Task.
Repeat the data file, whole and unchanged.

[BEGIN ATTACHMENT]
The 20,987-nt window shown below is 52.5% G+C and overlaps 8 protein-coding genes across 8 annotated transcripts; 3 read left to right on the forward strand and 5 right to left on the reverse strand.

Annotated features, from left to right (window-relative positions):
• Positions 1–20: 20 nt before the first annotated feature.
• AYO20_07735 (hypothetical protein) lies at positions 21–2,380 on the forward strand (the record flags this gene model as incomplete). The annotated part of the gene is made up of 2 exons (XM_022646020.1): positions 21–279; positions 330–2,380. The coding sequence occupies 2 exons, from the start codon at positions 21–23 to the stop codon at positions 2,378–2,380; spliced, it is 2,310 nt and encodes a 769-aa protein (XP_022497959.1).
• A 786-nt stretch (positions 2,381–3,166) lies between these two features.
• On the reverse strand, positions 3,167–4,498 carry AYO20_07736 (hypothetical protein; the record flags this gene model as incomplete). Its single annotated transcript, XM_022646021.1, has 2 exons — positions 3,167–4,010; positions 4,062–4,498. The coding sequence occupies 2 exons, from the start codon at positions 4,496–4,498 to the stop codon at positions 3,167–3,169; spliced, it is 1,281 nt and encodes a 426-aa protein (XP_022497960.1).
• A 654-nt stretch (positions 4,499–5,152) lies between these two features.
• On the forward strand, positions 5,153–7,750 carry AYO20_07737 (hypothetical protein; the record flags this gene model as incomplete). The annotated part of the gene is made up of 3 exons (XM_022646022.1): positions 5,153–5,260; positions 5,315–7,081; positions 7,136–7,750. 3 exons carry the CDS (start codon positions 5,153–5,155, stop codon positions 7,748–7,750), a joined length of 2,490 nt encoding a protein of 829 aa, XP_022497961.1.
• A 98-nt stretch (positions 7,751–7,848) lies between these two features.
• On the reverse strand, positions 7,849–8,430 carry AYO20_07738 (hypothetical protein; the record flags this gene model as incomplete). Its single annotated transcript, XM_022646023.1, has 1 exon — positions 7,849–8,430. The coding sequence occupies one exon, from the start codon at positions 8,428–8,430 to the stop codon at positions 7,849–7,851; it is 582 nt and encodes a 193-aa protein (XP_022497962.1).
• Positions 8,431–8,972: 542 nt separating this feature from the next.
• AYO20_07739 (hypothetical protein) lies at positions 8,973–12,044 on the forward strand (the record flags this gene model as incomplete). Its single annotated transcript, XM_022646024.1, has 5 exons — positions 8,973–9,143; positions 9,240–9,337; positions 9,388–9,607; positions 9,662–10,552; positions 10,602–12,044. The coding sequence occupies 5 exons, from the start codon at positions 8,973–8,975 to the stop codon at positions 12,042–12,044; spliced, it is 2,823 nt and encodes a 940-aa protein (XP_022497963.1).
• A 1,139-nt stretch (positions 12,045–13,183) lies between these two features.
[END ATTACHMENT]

The 20,987-nt window shown below is 52.5% G+C and overlaps 8 protein-coding genes across 8 annotated transcripts; 3 read left to right on the forward strand and 5 right to left on the reverse strand.

Annotated features, from left to right (window-relative positions):
• Positions 1–20: 20 nt before the first annotated feature.
• AYO20_07735 (hypothetical protein) lies at positions 21–2,380 on the forward strand (the record flags this gene model as incomplete). The annotated part of the gene is made up of 2 exons (XM_022646020.1): positions 21–279; positions 330–2,380. The coding sequence occupies 2 exons, from the start codon at positions 21–23 to the stop codon at positions 2,378–2,380; spliced, it is 2,310 nt and encodes a 769-aa protein (XP_022497959.1).
• A 786-nt stretch (positions 2,381–3,166) lies between these two features.
• On the reverse strand, positions 3,167–4,498 carry AYO20_07736 (hypothetical protein; the record flags this gene model as incomplete). Its single annotated transcript, XM_022646021.1, has 2 exons — positions 3,167–4,010; positions 4,062–4,498. The coding sequence occupies 2 exons, from the start codon at positions 4,496–4,498 to the stop codon at positions 3,167–3,169; spliced, it is 1,281 nt and encodes a 426-aa protein (XP_022497960.1).
• A 654-nt stretch (positions 4,499–5,152) lies between these two features.
• On the forward strand, positions 5,153–7,750 carry AYO20_07737 (hypothetical protein; the record flags this gene model as incomplete). The annotated part of the gene is made up of 3 exons (XM_022646022.1): positions 5,153–5,260; positions 5,315–7,081; positions 7,136–7,750. 3 exons carry the CDS (start codon positions 5,153–5,155, stop codon positions 7,748–7,750), a joined length of 2,490 nt encoding a protein of 829 aa, XP_022497961.1.
• A 98-nt stretch (positions 7,751–7,848) lies between these two features.
• On the reverse strand, positions 7,849–8,430 carry AYO20_07738 (hypothetical protein; the record flags this gene model as incomplete). Its single annotated transcript, XM_022646023.1, has 1 exon — positions 7,849–8,430. The coding sequence occupies one exon, from the start codon at positions 8,428–8,430 to the stop codon at positions 7,849–7,851; it is 582 nt and encodes a 193-aa protein (XP_022497962.1).
• Positions 8,431–8,972: 542 nt separating this feature from the next.
• AYO20_07739 (hypothetical protein) lies at positions 8,973–12,044 on the forward strand (the record flags this gene model as incomplete). Its single annotated transcript, XM_022646024.1, has 5 exons — positions 8,973–9,143; positions 9,240–9,337; positions 9,388–9,607; positions 9,662–10,552; positions 10,602–12,044. The coding sequence occupies 5 exons, from the start codon at positions 8,973–8,975 to the stop codon at positions 12,042–12,044; spliced, it is 2,823 nt and encodes a 940-aa protein (XP_022497963.1).
• A 1,139-nt stretch (positions 12,045–13,183) lies between these two features.